Throughout the film, impressively convincing movement alternates with clunky shots. On the plus side, there are lots of believably cute interactions between girls, giving substance to even minor characters through how they sit or fidget. Facial expressions range from crudely overamped (Alice throwing a fit) to poignantly subtle (Hana confessing her past). Alice looks most convincing when she's dancing or running; at best, her running feels like first-grade traditional animation. When Alice chases a car, for example, there are some excellent, dynamic shots of her sprinting up a pavement – and then a weaker shot where her legs are just an affectless tracing.

Perhaps the film's best visual is one towards the end. It's an upward shot of Hana dancing under the stars, a troubled girl lost in unexpected peace. It's truly moving, redolent of a pivotal movement in Flowers of Evil, which again showed two characters in a midnight "dance." Rotoscoping seems suited to such stylized movements and angles in anime; but even so they don't always work. For example, Hana & Alice has the annoying habit of tipping the camera ninety degrees sideways at arbitrary moments. It feels pointlessly precious, as if someone was worried the film didn't feel "indie" enough.

The backgrounds are more consistent than the characters, though some have a glazed, almost congealed feel. But it's fun to spot the live-action Japanese locations under the drawings. Alice meets with her divorcee dad in the town of Kamakura, and she and Hana go to what seems to be the area around Makuhari Messe in Chiba, the venue for the Tokyo Game Show and Niconico Douga.

The film's rotoscoped format, coupled with the lack of fantasy content, brings an old chestnut to mind; why animate such a story? While there are various rationales (some budgetary), the most pertinent may be that it fits the subject; a tale of imaginative youngsters who look at the world and see more than mundane reality. The same was true of Flowers of Evil, and traditionally animated works such as Whisper of the Heart.

The director of Hana & Alice is an outsider to anime, Shunji Iwai, who's worked for more than two decades in live-action. Many of his films have teen protagonists, including his best-known work internationally, All About Lily Chou-Chou (2004), which was a darker portrait of adolescence. The closest Iwai previously came to anime was his lead role in Hideaki Anno's excellent live-action Ritual Day (Shiki-Jitsu, 2000). In it, Iwai played a burned-out director, a stand-in for Anno after End of Evangelion, when Anno claimed he had no ideas left to animate.

The Case of Hana & Alice is a prequel to a film Iwai made about the same characters in 2004, which was just called Hana & Alice. Thanks to animation, Iwai could bring back his original actors without ageing the characters. Alice is voiced in Japanese by Yū Aoi, Megumi in the recent live-action Rurouni Kenshin films. The deeper-voiced Hana is played by Anne Suzuki, who was the boy hero in Steamboy and Natsuki in the South Korean film of Initial D. Both actors are excellent, still sounding like convincing teens. (The one obvious vocal mismatch in the film is the septuagenarian Sei Hiraizumi, who sounds much too old voicing Alice's father.)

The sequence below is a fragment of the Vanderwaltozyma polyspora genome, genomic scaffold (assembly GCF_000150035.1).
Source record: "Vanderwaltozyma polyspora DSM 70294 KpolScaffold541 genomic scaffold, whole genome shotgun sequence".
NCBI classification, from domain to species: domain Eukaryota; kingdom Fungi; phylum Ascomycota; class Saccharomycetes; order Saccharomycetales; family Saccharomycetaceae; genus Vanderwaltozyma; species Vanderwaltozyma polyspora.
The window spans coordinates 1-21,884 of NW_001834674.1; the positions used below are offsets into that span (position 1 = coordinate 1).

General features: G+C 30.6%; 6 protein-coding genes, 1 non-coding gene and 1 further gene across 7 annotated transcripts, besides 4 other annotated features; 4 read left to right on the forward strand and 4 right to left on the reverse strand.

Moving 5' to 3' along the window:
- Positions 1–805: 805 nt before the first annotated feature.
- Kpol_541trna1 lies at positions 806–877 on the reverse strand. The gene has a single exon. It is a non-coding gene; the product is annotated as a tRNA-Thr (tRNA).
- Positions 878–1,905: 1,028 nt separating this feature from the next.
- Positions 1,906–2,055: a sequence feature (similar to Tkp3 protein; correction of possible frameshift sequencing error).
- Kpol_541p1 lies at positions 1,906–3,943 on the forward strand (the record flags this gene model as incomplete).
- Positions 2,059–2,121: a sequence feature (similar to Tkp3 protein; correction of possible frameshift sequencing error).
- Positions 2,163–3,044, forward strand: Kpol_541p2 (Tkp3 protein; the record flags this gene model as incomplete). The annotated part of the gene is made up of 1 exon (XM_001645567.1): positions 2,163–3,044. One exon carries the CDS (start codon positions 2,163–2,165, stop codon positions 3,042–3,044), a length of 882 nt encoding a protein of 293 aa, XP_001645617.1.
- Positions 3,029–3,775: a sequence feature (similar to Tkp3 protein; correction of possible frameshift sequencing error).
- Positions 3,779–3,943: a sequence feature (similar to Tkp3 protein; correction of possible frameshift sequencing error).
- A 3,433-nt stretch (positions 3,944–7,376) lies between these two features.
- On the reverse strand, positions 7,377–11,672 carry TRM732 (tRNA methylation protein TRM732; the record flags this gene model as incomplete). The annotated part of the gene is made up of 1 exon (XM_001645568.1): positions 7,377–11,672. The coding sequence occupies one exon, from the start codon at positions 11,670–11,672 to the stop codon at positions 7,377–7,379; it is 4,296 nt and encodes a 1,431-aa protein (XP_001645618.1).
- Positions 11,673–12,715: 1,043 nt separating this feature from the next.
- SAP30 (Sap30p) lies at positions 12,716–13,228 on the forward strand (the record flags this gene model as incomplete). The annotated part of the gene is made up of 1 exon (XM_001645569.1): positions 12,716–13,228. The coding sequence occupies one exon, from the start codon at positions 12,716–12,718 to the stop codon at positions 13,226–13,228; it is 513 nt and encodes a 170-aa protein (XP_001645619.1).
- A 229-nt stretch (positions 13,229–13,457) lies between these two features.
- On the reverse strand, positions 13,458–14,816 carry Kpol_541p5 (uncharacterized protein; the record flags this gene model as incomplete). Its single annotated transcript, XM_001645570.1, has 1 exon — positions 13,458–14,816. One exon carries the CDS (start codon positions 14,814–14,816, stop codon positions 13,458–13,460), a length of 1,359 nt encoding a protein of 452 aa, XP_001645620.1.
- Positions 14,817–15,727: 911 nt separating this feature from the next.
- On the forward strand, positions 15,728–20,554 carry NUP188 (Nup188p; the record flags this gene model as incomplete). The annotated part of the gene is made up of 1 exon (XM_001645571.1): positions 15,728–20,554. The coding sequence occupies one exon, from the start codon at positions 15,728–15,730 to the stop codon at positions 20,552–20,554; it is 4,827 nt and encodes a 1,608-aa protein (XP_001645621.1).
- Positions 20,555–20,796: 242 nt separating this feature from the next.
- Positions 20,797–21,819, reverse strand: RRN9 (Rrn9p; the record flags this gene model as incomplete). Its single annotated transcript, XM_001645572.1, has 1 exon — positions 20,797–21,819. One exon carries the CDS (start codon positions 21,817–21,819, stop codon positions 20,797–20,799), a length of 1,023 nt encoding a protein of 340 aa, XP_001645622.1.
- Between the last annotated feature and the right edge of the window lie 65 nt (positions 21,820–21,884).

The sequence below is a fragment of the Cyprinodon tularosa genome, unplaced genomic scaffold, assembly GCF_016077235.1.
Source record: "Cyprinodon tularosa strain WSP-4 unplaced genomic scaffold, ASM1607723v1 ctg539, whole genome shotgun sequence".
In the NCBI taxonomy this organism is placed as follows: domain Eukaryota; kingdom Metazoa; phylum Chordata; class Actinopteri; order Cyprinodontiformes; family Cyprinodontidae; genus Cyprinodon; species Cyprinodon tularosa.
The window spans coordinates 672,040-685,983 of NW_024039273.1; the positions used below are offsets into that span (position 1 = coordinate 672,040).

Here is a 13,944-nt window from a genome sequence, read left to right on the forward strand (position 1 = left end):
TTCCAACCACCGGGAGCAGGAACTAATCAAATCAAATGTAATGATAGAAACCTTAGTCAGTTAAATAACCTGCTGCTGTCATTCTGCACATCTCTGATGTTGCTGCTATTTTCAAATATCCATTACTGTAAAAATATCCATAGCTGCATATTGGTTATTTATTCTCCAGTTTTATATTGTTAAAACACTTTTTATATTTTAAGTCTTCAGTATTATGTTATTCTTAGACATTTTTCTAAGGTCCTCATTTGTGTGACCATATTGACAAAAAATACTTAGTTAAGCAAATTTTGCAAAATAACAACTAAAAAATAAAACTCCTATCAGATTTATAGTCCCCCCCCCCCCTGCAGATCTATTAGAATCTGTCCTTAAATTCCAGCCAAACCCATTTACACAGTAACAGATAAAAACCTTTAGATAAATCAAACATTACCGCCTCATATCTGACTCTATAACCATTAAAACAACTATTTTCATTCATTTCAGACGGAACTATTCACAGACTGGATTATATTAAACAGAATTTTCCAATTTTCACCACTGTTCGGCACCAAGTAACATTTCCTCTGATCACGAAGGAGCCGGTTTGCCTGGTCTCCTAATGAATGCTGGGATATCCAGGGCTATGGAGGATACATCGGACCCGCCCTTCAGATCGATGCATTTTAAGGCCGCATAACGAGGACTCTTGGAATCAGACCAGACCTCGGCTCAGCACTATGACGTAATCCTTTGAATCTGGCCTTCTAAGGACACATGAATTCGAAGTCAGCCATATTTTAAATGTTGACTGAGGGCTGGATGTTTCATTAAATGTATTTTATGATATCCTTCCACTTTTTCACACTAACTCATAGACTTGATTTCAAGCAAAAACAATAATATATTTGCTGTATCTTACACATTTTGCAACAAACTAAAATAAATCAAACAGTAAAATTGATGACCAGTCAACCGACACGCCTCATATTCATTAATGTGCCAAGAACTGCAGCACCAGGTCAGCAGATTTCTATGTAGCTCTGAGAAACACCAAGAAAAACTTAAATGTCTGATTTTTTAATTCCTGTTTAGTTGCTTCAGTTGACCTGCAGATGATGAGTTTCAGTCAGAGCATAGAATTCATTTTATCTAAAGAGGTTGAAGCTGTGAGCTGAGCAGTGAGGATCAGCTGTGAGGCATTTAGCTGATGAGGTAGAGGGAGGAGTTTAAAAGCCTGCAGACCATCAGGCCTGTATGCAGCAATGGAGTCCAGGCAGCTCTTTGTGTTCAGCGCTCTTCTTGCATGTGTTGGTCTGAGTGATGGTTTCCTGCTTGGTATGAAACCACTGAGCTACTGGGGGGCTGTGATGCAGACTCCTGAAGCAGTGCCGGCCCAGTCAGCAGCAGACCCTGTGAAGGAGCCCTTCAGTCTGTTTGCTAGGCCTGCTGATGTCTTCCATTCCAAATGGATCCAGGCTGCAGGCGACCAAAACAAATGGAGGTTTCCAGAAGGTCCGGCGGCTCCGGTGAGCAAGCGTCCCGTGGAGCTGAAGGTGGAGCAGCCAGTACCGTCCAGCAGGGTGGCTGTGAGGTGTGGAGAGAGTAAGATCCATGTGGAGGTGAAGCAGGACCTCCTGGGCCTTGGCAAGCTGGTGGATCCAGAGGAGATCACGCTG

Despite its aesthetic issues and a meandering start, Hana & Alice is a highly likable film about hugely likable teens. It's well worth catching on the big screen, should you have the chance. I first saw it in a cinema (at last year's Annecy festival), and was struck by how much it felt enhanced by the audience, laughing along with the girls' misadventures. The film may well remain an anomaly, a one-off; it's hard to see it having many imitators. But as its shaggy-dog story reminds us, being different is good.

The film has the following screenings scheduled in Belfast, London and New York:

- At the Queen's Film Theatre in Belfast on 21 February at the Queen's Film Theatre at 6:30 p.m., as part of the Takeover 2016 festival.

- As part of the ASIA HOUSE FILM FESTIVAL which takes place from 22 February to 5 March at London venues. The Case of Hana & Alice will be screened on 27 February at Regent Street Cinema at 3 p.m.

- There will be three screenings at the New York International Children's Film's Festival, which runs from February 26 to March 20. The Case of Hana & Alice will be screened at the Bow Tie Chelsea Cinemas on February 28 at 1:30 p.m., and on March 13 at 4:15 p.m. The film will also be screened the film at the IFC Center on March 20 at 12:30 p.m.

Overall : B+
Story : B
Animation : B-
Art : B
Music : B+

+ An often charming, sometimes delightful journey with two hugely likeable girl leads.
A meandering, rather shapeless opening. The film uses rotoscoping that (as usual for the technique) results in both impressive and clumsy images, which sometimes rub together side by side.

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Production Info:
Director: Shunji Iwai
Screenplay: Shunji Iwai
Music: Shunji Iwai
Original creator: Shunji Iwai
Animation Director: Yōko Kuno
Tomohiko Ishii
Shunji Iwai

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Case of Hana & Alice (movie)